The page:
14. Doutrelant C, McGregor PK (2000) Eavesdropping and mate choice in female fighting fish. Behaviour 137:1655–1668CrossRefGoogle Scholar
  15. Dugatkin LA (1996) Copying and mate choice. In: Heyes CM, Galef BGJ (eds) Social learning in animals: the roots of culture. Academic Press, New York, pp 85–105Google Scholar
  16. Earley RL (2010) Social eavesdropping and the evolution of conditional cooperation and cheating strategies. Philos T Roy Soc B 365:2675–2686CrossRefGoogle Scholar
  17. Earley RL, Dugatkin LA (2005) Fighting, mating and networking: pillars of poeciliid sociality. In: McGregor PK (ed) Animal communication networks. Cambridge University Press, Cambridge, pp 84–113CrossRefGoogle Scholar
  18. Fisher HS, Rosenthal GG (2007) Male swordtails court with an audience in mind. Biol Lett 3:5–7PubMedCrossRefGoogle Scholar
  19. Fitzsimmons LP, Foote JR, Ratcliffe LM, Mennill DJ (2008) Eavesdropping and communication networks revealed through playback and an acoustic location system. Behav Ecol 19:824–829CrossRefGoogle Scholar
  20. Gasparini C, Devigili A, Pilastro A (2012) Cross-generational effects of sexual harassment on female fitness in the guppy. Evolution 66:532–543PubMedCrossRefGoogle Scholar
  21. Goldstein JS (2001) War and gender: how gender shapes the war system and vice versa. Cambridge University Press, CambridgeGoogle Scholar
  22. Hannes R-P, Franck D, Liemann F (1984) Effects of rank-order fights on whole-body and blood concentrations of androgens and corticosteroids in the male swordtail (Xiphophorus helleri). Z Tierpsychol 65:53–65CrossRefGoogle Scholar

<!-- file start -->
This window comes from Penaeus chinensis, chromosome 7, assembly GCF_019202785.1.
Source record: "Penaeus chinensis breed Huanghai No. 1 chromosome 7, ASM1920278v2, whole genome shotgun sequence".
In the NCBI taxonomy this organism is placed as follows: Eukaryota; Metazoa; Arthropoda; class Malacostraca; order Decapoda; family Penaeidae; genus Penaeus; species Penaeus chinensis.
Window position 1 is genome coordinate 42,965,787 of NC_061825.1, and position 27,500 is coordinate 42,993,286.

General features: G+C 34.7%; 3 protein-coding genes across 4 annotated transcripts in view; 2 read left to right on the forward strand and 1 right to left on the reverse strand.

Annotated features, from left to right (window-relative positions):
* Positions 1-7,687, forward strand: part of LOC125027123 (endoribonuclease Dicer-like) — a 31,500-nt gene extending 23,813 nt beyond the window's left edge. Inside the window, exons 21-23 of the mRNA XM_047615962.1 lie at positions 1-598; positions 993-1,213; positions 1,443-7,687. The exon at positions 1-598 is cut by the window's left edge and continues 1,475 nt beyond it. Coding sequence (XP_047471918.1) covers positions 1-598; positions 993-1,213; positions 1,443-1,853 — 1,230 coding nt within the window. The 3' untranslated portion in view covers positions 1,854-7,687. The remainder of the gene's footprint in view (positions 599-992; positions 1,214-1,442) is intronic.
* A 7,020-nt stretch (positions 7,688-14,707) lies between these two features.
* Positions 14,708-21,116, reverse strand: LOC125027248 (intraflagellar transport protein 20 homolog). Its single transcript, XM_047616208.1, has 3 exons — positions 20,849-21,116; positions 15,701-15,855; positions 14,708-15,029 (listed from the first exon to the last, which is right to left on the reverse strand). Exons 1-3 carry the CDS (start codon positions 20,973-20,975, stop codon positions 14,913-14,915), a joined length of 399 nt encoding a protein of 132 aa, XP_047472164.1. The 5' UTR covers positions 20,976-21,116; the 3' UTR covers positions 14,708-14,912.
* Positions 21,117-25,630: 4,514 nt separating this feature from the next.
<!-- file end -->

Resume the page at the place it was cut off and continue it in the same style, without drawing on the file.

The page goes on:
23. Howard RD, Martens RS, Innis SA, Drnevich JM, Hale J (1998) Mate choice and mate competition influence male body size in Japanese medaka. Anim Behav 55:1151–1163PubMedCrossRefGoogle Scholar
  24. Hunt J, Breuker CJ, Sadowski JA, Moore AJ (2009) Male–male competition, female mate choice and their interaction: determining total sexual selection. J Evol Biol 22:13–26PubMedCrossRefGoogle Scholar
  25. Köhler A, Hildenbrand P, Schleucher E, Riesch R, Arias-Rodriguez L, Streit B, Plath M (2011) Effects of male sexual harassment on female time budgets, feeding behavior, and metabolic rates in a tropical livebearing fish (Poecilia mexicana). Behav Ecol Sociobiol 65:1513–1523CrossRefGoogle Scholar
  26. Magurran AE (2011) Sexual coersion. In: Evans J, Pilastro A, Schlupp I (eds) Ecology and evolution of poeciliid fishes. University of Chicago Press, Chicago, pp 209–217Google Scholar
  27. McCoy E, Syska N, Plath M, Schlupp I, Riesch R (2011) Mustached males in a tropical poeciliid fish: emerging female preference selects for a novel male trait. Behav Ecol Sociobiol 65:1437–1445CrossRefGoogle Scholar